With the cold weather biting across the country, flights to sunnier climes are heavily booked, but research shows travel could also have benefits for the clinically depressed as well as those seeking a winter break.
Victoria University researcher Dr Sebastian Filep says his recent study on the benefits of travel found that a holiday may be a good tonic for those suffering from depression.
“We know from overseas studies that people in The Netherlands and the US who travel report greater levels of happiness than those who do not,” Dr Filep said.
“Now we have evidence from Australia that there is a link between happiness and travel. Up to now we just had anecdotal reports that there might be a link.”
Dr Filep, a research fellow at the Centre for Tourism and Services Research, conducted interviews with a group of 60 Australian travellers and examined their journals to gauge their levels of happiness.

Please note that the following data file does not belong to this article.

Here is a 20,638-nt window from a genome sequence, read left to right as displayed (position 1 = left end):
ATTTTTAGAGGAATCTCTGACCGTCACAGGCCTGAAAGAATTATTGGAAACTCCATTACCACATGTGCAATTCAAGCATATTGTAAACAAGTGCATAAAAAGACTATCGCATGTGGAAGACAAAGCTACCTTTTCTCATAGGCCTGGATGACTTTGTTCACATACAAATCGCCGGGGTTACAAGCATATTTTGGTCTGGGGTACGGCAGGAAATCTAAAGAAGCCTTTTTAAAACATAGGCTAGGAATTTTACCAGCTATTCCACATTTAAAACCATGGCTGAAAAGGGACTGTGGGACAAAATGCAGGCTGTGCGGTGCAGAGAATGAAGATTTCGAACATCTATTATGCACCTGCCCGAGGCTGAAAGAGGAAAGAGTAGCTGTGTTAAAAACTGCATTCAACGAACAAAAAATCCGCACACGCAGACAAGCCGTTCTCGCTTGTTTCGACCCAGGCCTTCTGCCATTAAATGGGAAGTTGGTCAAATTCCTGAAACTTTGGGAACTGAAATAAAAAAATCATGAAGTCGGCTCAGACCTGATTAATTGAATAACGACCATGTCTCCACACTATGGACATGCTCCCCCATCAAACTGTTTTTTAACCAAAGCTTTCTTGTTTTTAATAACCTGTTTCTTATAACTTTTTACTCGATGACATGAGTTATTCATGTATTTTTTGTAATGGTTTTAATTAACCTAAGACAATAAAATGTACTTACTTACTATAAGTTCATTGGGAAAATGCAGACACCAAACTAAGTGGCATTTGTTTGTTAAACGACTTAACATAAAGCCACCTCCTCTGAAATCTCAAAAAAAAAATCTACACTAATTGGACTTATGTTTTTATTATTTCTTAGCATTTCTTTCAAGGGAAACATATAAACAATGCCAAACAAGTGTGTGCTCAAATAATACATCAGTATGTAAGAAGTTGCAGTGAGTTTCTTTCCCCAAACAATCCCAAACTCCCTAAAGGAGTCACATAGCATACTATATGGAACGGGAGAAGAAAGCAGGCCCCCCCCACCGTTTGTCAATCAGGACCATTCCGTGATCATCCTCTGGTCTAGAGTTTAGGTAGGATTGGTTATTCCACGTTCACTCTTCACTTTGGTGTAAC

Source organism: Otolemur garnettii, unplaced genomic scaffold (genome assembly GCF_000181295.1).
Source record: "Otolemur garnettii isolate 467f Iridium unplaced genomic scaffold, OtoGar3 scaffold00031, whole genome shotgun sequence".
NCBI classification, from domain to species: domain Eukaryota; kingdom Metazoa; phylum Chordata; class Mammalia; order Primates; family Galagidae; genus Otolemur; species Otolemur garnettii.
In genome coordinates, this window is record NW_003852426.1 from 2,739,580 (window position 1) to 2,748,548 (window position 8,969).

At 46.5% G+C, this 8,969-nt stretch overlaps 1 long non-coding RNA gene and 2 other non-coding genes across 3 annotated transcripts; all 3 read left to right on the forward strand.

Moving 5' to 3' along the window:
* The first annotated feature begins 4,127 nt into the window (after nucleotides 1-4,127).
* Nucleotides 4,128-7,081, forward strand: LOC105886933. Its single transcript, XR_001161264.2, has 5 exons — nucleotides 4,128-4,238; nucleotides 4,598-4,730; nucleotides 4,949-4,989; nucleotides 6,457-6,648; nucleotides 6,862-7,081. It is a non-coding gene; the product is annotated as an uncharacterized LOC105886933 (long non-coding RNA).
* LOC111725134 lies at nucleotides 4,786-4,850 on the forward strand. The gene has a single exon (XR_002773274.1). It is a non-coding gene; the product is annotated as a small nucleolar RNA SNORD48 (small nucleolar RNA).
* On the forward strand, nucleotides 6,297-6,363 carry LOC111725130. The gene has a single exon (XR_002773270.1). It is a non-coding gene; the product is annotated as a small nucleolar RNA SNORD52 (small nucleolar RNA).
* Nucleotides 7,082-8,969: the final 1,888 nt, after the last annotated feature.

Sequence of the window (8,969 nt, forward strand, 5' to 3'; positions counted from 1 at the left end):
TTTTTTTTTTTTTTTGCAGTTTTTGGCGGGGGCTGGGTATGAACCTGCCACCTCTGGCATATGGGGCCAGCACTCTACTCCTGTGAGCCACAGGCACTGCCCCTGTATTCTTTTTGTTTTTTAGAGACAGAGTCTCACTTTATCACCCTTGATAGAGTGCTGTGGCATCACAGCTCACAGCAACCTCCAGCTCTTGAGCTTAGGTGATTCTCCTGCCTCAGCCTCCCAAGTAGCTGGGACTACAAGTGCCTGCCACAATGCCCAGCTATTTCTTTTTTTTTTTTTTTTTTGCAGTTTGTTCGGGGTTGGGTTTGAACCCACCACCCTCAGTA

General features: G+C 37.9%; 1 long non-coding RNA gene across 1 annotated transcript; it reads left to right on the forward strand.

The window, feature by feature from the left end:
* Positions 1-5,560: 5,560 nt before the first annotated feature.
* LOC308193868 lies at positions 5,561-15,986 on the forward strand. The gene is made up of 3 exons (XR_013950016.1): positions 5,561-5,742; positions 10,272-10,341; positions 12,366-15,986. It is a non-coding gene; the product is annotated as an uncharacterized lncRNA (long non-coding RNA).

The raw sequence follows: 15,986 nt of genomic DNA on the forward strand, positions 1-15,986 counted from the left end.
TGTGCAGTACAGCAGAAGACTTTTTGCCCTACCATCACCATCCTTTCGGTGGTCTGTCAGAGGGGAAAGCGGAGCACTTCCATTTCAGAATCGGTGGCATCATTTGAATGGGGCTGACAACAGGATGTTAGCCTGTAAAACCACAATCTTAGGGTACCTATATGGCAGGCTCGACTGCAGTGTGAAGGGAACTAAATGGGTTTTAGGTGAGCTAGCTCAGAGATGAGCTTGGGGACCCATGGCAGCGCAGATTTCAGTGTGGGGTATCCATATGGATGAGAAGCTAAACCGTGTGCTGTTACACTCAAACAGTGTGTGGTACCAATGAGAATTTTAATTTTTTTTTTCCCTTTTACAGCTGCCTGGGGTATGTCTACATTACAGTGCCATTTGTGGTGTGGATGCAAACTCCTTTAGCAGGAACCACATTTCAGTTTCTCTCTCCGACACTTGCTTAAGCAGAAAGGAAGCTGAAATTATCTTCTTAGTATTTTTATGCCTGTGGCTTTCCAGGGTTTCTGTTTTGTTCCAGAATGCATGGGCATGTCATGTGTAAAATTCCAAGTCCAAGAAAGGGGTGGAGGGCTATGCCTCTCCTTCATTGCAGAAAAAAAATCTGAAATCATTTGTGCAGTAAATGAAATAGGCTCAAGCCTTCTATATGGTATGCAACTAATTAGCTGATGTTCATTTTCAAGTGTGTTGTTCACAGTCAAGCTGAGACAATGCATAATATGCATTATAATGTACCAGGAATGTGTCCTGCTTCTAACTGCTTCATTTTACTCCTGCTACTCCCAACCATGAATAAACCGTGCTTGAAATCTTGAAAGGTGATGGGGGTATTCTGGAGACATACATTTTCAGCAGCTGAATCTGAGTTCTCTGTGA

“I found that the tourists’ motivations for travel, experiences at destinations and post-holiday reflections were linked to three main elements of happiness,” he said. These were:
- positive emotions – joy, interest, contentment and love
- meaning – a sense of purpose and personal growth and
- engagement – a sense of involvement.
“I believe that we may one day see holidays being prescribed by doctors as part of a treatment for depression because people instinctively link holidays with happiness.”
His study, which was conducted as part of a doctoral thesis, forms the basis of a chapter in the forthcoming book, Tourists, Tourism and the Good Life.
Editor's Note: Original news release can be found here.